Thursday, January 11, 2018

On teaching writing

First, a warning.

This is not a formal, silver-tongued treatise on composition pedagogy. This post is based purely on personal observations and experiences. I have no data to offer. I am also aware there are many counterpoints to what I'm about to write. I will try to address a few of them, but by no means all of them as there are no doubt many I have yet to consider. What follows is just a snapshot of my thinking at the present time. In other words, this isn't headed to Cross Talk in Comp Theory anytime soon. Here goes...

I am now a mechanic.

"See what you got there is a comma gumming up your flow. It's conjoining two independent clauses into what we in the biz call a 'comma splice.' Now, there's a couple things I can do, like pop a conjunction in there. Oh and this whole paragraph needs to move up to the top of the second page. See? Now it fits. So we're going to go ahead and take a look at your APA style now..."

In a "straight out of the can" template for a First Year Basic Composition class, one instructs by giving grammar drills, model essays to read, and then working through a sequence of standard academic genres. Usually that means a softball personal narrative at first, maybe a little compare and contrast, then moving on to argument, and finally research and citation. At times it's like a math class and it's a rather tedious experience for both professor and student.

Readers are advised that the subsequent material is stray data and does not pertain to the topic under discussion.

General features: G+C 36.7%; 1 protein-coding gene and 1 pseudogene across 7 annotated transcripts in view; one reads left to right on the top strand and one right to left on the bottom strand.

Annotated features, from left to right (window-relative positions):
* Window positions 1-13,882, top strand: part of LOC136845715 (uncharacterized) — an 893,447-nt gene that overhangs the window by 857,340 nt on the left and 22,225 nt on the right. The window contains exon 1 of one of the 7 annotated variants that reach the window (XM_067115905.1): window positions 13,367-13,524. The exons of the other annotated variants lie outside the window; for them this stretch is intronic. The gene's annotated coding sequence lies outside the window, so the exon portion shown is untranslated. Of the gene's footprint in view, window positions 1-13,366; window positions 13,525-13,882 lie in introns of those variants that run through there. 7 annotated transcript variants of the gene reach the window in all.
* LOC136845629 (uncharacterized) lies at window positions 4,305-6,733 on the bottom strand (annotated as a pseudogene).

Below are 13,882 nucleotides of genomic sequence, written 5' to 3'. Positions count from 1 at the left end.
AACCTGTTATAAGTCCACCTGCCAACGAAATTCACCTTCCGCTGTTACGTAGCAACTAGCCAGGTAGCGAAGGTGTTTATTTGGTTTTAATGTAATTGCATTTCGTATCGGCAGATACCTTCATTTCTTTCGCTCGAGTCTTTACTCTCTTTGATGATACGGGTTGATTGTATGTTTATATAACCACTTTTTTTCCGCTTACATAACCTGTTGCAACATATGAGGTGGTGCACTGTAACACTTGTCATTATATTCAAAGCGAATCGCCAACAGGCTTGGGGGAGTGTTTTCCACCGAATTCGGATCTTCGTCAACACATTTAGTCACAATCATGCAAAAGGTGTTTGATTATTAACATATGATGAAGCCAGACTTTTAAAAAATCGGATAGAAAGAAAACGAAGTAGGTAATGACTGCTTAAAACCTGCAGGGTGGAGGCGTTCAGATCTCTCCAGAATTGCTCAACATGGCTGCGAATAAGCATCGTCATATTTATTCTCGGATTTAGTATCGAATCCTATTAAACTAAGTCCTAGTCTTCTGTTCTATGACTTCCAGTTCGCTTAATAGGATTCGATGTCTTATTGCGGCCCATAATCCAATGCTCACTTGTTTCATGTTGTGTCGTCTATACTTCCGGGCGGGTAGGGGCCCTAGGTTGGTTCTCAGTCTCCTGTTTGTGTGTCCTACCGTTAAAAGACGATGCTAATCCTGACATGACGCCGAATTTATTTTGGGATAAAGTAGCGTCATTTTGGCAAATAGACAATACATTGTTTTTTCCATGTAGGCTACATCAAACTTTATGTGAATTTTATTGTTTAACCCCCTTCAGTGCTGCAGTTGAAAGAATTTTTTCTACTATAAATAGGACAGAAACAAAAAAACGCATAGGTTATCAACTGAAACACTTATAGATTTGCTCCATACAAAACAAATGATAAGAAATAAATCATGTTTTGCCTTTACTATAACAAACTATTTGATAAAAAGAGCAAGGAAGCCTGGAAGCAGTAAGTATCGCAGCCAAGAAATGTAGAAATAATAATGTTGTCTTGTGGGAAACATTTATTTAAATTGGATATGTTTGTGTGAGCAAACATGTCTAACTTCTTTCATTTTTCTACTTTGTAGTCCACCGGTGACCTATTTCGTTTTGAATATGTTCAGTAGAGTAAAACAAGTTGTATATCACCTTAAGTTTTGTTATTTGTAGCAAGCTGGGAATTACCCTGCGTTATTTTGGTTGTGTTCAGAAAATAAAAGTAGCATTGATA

I am reminded of something I once heard said about Zen. "You can't teach Zen," they said. "You teach Zen by teaching something else, like archery or changing a car's oil."

That is my current thinking on teaching writing.

When I taught at Saint Joseph's College, I felt that I did my very best teaching of writing not in English, but in the Core Program. For the uninitiated, I might be here for a while trying to explain Core, but the TL;DR is that Core was an interdisciplinary humanities curriculum. Each semester of Core corresponded to a different era in the human story. Freshmen year was one class on contemporary issues and then a class linking those issues to revolutionary ideas of the Enlightenment and the 19th Century. Sophomore year started out with the Sumerians and went up until the Renaissance. In these classes, there was a constant cycle of read, discuss, and write.